Mathematica is awesome in a lot of ways, but one of those ways is that it lets you import pictures (and sounds too, as you've seen before). I'm going to import a picture of my little nephew who turned 1 yesterday. He's pictured at age 6 months.
Mathematica will even tell us how the image is stored, provided you know how to ask. Below I get Mathematica to tell me that the image is stored as four separate bits, the first of which contains the actual data for the image and the other three are some rules which tell a computer how to read the data.
The data of the image is really just a big matrix of integers between 0 and 256 (or is it128?), where each entry gives the darkness of the pixel it corresponds to. It happens that for this particular picture I need to mess around with things a little bit in order to get at the matrix. For those who are interested, in this particular instance the data is stored as a matrix whose entries are row vectors with three identical entries. My function below just replaces this redundancy and leaves me with a plain ol' matrix. You can see that it's 480x640 (since the image is 640 pixels wide and 480 pixels tall).
This matrix requires a lot of data: specifically, it takes 480·640 = 307,200 values (one for each entry in the matrix). What I'd like to do is cut down on the amount of information I have to keep track of. My brilliant idea is this: if there are singular values of this matrix which are small, then omitting them from the matrix shouldn't affect the matrix too much. That is to say, if s is the point after which singular values get small, then we should expect
Notice that the quantity on the right contains not too much data: for each singular value we need to know
(1) the singular value
(2) the entries of u_i (there are n of them)
(3) the entries of v_i (there are m of them)
All in all, this means that we need
bits of information.
So the question is: when do singular values get small? The following plot shows us that singular values get (relatively) small quite quickly: in fact, they decay exponentially. So the significant contributions comes from the first singular values, and less is contributed by the remaining singular values.
The function below will spit out an image which is the approximation given by taking only the first k singular values of the matrix of our image. It will also tell us how many singular values it's used and the compression rate we get.
Let's see what happens as singular values change. (Roll your mouse over the image below to see the movie.)
In this case it looks like if we use the first 60 singular values we'll get a great image with only a fifth the data required!
So far in this class we have talked about how one can deal with `noisy data' from scientific experiments. By `noisy data' I mean observed data that has built in error (since we will never observe anything perfectly), and by `deal with' I mean that least squares approximation was a technique we used to fit our data to a desirable model even though it doesn't perfectly match the model. The singular value decomposition allows us to do a similar kind of noise reduction.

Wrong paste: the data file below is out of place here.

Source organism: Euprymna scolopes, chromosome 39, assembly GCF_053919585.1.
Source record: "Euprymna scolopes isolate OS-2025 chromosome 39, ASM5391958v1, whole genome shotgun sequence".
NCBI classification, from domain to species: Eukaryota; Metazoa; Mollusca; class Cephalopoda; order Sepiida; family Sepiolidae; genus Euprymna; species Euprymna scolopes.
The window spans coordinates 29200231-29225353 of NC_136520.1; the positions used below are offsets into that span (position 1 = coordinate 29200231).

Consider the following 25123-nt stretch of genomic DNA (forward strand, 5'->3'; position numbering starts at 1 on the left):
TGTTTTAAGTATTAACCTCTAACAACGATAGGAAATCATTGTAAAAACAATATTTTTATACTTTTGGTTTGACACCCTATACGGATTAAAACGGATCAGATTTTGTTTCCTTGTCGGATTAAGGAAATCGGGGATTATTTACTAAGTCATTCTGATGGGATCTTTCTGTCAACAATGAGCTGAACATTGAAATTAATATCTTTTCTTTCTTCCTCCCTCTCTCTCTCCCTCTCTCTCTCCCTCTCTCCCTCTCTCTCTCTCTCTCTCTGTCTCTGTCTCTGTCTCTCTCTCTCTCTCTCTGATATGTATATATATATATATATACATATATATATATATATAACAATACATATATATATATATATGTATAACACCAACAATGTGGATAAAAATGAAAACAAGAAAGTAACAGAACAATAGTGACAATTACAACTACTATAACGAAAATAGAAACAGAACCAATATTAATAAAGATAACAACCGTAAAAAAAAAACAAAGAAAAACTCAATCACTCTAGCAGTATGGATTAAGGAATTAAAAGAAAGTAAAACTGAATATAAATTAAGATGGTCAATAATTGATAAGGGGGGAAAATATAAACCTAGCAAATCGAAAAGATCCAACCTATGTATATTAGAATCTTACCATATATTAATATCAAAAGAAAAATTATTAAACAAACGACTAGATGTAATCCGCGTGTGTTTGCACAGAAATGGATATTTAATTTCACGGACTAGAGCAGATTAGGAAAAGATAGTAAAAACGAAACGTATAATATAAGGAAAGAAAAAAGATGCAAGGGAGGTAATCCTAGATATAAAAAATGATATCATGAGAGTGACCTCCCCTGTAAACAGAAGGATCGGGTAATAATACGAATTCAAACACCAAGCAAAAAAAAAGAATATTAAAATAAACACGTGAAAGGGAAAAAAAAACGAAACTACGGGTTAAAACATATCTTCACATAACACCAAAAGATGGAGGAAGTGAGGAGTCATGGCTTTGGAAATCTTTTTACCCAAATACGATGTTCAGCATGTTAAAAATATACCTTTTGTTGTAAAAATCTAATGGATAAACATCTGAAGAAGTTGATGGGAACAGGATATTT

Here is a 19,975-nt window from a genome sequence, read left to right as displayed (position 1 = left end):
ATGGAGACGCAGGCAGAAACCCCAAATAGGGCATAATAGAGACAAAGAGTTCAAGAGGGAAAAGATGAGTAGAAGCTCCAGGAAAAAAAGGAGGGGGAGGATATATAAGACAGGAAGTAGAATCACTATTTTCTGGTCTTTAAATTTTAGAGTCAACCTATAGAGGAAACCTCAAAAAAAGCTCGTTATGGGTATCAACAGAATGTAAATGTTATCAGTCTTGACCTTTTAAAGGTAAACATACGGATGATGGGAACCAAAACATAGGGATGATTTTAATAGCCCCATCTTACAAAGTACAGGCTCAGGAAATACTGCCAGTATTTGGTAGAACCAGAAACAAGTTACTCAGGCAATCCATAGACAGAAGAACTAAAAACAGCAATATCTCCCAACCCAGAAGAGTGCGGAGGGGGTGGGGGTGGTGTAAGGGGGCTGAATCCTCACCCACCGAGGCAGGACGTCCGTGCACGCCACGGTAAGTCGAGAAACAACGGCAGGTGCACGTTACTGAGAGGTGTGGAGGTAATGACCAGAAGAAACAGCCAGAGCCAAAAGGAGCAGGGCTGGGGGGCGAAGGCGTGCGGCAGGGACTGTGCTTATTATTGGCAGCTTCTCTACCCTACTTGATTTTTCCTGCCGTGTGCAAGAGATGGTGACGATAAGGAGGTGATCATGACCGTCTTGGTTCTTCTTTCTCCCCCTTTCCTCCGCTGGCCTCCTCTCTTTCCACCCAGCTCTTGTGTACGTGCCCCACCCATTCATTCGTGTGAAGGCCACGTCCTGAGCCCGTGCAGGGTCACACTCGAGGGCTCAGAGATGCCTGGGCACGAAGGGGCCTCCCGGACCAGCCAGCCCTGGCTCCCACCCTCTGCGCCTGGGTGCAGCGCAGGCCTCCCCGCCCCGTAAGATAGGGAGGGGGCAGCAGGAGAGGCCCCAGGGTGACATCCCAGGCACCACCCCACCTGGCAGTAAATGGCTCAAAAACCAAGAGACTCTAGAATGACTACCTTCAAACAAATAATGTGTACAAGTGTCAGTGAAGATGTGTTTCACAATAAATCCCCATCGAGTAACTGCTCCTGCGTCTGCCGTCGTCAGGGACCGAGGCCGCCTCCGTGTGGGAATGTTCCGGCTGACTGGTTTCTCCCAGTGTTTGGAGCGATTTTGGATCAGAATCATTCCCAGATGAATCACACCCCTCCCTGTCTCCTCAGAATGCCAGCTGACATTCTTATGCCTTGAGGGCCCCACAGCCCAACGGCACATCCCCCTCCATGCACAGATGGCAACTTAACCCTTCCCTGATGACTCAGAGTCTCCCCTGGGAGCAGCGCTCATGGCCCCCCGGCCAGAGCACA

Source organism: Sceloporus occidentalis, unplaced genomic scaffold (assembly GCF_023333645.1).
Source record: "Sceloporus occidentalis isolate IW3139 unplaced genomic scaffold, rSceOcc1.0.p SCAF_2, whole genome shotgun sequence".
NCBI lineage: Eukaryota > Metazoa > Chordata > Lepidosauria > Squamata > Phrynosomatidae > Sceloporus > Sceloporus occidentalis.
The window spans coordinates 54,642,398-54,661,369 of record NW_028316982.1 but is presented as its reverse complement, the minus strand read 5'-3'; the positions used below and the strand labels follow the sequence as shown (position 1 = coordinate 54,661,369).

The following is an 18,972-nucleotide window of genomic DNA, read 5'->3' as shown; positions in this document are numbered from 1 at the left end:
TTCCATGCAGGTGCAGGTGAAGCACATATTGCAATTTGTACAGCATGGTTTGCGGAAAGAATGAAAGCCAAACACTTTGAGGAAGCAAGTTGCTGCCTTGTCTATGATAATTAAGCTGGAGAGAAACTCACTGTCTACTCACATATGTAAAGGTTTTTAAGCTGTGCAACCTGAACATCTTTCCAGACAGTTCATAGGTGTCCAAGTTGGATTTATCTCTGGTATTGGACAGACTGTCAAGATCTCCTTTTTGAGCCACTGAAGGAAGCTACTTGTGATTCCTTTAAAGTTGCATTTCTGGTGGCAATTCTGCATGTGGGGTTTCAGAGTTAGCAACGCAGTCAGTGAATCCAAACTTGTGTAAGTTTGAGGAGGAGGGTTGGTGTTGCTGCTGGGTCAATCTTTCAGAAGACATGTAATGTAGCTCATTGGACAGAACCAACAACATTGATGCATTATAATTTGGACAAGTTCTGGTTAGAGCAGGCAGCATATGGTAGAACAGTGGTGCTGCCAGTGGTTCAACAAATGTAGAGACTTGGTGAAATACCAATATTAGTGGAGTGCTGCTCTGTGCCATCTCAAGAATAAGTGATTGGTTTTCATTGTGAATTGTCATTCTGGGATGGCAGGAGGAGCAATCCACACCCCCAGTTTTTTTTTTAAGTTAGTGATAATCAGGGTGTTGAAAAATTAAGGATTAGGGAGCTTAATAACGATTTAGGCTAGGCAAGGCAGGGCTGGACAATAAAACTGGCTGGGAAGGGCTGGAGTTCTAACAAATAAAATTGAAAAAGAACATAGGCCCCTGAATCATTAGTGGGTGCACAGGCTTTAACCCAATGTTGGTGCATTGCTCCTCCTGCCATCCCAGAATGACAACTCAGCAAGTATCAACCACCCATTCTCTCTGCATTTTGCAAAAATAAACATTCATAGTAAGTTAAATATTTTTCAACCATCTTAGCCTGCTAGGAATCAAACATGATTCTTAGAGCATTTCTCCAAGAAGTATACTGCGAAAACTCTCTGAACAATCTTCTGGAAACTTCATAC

Below I define a function and draw how that function evolves over time. Mathematica does this by sampling the function at regular points in a square grid and then interpolating between the points. Initially the informatoin is stored in a giant 20x23x23 array (there is a 23x23 matrix for each of the 20 sampled times), but I'll change that data structure later.
Here is a picture of how this function moves through time. (Roll your mouse over the image below to see the movie.)
Now I'm going to restructure the data so that the ith row contains all the observed data at time i. I could, in fact, organize my data differently if I wanted and still run this same procedure, but in general it's a good idea to have all observed data for time i either in column i or row i (these are just a transpose away from each other and won't affect the outcome).
Now let's look at the singular value decomposition of the matrix which contains all my data. You will notice that there is an enormous drop off of singular values after the first 2.
In real life, of course, observations are never perfect. Below is a collection of observations of the undulating wave from before. I've achieved this by having Mathematica add in an error factor at random in each observation. We can watch a movie of the observed data to see the motion it describes. (Roll your mouse over the image below to see the movie.)
After restructuring my data matrix, I'll plot the singular values of the noisy data in blue and the singular values of the perfect matrix in red.
So we can see that the first two singular values are quite close, whereas the latter singular values in the noisy data are substantially higher than in the perfect data matrix. So what we'll do is simply use the first two singular values from our noisy data as an approximation of the observed data (instead of using all the singular values of the noisy data).
Let's see how our data looks after we filtered out the offending singular values. (Roll your mouse over the image below to see the movie.)
Here you can really see how we have smoothed out the data. The movie in the middle is the original (perfect) data, the one on the right the noisy observed data, and the movie on the left the noise-reduced version of the observed data. (Roll your mouse over the image below to see the movie.)
I'm going to run the same calculations as we did last time, but this time my data is very noisy. In fact, I've added in a number randomly between -0.5 and 0.5. You might not think this is very much, but the function I stated with only takes values between -1 and 1. So I'm doing significant damage to the function by adding in these values.
As in the previous parts, an image with a border is a movie which you can activate by rolling over the image.